Director Stephan Elliott (The Adventures of Priscilla, Queen of the Desert) returns to the screen with Swinging Safari.

The Marsh, Jones and Hall families are neighbours with a love-hate relationship, living in a stereotypical cul-de-sac at Nobbys Beach, a classic Australian beachside suburb.

For the kids, life is about creating their own fun in this samey, mid-70s suburban neighbourhood. Fourteen year-old Jeff Marsh (Atticus Robb) spends much of his time making stunt films with his 8mm camera, utilising his friends as talent.

Around the same time that a blue whale washes up dead on a local beach, the parents attempt swinging with a key swap during a fondue party, and things start to go pear-shaped.

A coming of age for central characters Jeff and his close friend Melissa Jones (Darcey Wilson), and set in the period Stephan Elliott says defined him, Swinging Safari is raucous, hilarious and oh-so-Australian.

At the core of the film is the contrast of the teens’ awkwardness and innocence with their parents’ hedonism, selfishness, narcissism, and terribly misguided decisions.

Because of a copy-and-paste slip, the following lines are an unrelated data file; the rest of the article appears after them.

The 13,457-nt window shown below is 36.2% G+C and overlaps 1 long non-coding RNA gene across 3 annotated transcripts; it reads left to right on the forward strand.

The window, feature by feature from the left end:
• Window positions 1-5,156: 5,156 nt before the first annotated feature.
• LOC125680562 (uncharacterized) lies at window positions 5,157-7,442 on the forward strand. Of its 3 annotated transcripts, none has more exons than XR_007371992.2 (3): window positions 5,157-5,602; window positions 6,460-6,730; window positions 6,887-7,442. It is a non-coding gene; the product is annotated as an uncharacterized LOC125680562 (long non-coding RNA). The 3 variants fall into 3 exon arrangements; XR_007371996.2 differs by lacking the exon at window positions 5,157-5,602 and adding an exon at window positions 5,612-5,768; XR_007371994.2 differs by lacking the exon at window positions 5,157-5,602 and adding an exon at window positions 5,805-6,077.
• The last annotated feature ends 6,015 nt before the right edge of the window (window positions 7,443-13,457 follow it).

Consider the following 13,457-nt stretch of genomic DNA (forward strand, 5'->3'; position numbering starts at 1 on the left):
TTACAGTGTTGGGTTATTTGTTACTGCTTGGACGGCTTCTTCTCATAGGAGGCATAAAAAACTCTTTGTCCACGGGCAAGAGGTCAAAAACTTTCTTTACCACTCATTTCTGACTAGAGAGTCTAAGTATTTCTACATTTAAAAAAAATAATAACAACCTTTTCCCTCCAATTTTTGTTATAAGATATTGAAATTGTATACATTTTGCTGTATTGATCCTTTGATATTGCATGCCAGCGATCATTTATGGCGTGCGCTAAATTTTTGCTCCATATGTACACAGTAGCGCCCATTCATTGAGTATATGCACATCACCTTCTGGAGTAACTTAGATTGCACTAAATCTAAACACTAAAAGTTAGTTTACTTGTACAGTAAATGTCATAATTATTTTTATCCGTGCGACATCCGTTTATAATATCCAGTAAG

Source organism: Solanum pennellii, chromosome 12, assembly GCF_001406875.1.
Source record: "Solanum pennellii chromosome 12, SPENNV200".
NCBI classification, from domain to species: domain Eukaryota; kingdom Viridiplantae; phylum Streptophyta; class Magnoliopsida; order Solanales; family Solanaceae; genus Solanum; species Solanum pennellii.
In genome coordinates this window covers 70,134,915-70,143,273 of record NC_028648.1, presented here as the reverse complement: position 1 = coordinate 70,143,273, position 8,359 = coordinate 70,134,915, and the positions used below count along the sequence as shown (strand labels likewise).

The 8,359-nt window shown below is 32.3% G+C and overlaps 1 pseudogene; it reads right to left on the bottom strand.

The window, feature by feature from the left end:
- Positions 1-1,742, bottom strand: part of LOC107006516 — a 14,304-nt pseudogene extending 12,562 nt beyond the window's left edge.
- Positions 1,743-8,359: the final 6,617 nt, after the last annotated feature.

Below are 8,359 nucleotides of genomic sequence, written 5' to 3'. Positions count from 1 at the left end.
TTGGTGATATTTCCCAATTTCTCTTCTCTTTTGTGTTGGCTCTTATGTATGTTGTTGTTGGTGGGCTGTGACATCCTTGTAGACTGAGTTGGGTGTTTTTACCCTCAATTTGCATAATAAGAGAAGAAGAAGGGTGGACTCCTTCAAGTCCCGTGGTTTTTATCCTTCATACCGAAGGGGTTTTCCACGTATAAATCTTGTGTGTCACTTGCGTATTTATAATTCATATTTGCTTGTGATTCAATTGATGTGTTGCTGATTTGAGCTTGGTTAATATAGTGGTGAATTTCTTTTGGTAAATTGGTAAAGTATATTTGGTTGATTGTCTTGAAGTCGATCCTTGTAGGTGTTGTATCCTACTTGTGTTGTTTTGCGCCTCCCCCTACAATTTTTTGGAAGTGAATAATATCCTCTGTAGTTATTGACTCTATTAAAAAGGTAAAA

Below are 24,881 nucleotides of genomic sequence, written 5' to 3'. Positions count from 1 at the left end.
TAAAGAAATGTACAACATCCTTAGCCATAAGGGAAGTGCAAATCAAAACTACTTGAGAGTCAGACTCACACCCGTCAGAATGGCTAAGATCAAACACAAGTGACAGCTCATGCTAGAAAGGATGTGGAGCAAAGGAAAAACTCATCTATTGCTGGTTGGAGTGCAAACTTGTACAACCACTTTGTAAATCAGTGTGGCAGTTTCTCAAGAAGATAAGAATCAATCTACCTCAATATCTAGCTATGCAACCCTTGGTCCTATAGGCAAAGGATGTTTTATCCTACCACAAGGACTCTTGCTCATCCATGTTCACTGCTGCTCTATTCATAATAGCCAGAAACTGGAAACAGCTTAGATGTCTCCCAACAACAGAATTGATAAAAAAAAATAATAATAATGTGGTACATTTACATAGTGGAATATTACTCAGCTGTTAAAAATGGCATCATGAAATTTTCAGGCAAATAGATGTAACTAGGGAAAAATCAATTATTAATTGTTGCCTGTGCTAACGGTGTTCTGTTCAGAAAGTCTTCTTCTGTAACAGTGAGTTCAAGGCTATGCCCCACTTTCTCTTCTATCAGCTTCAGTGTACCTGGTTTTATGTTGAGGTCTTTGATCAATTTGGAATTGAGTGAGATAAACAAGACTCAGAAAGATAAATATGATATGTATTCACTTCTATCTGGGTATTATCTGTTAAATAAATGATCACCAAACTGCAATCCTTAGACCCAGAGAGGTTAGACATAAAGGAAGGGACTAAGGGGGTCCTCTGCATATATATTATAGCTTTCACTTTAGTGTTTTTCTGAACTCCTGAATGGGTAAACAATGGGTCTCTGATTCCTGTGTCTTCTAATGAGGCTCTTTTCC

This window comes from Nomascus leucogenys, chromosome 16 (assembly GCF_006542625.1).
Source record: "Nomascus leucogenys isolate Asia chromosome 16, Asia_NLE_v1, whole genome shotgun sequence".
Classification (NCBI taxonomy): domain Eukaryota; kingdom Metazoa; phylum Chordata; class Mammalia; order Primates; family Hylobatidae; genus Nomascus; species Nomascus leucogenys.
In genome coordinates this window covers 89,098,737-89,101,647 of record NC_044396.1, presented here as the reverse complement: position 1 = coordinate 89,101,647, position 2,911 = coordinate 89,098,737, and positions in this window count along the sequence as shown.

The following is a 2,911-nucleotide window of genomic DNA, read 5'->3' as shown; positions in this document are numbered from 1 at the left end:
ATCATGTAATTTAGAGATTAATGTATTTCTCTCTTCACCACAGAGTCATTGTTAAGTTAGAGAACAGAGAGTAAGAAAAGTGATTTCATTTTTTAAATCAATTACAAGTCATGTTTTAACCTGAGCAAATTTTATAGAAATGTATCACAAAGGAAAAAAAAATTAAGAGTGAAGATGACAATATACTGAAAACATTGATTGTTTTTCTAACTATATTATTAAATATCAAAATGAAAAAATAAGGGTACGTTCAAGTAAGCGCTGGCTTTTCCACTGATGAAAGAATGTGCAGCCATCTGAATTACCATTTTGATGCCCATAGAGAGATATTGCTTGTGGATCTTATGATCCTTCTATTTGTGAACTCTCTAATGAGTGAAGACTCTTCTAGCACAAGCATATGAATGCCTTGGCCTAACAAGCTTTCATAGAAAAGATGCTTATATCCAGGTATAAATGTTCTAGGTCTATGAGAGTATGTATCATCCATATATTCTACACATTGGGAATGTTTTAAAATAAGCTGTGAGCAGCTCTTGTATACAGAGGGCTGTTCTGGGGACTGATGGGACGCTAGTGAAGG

Events really take a turn for the bizarre when the parents try their best to set Jeff and Melissa up to sleep with each other after a Blue Light disco.

Throughout are countless wonderfully nostalgic references to products and brands we loved, or loved to hate.

Who could forget K-Tel, or Fags, or how much Kentucky Fried Chicken we consumed?

Constantly drinking, chain-smoking or popping sedatives, the parents, played by the superb cast of Guy Pearce, Kylie Minogue, Julian McMahon, Radha Mitchell, Jeremy Sims, and Asher Keddie, are suitably crass and so messed up as to be totally memorable.

Rife with tacky design and all that has since been labelled ‘kitsch’, Swinging Safari could not possibly look any more 1970s.

A must-see film which looks set to be Elliott’s next box office smash, Swinging Safari is now in cinemas nationally.

Readers also enjoyed this review of The Commuter.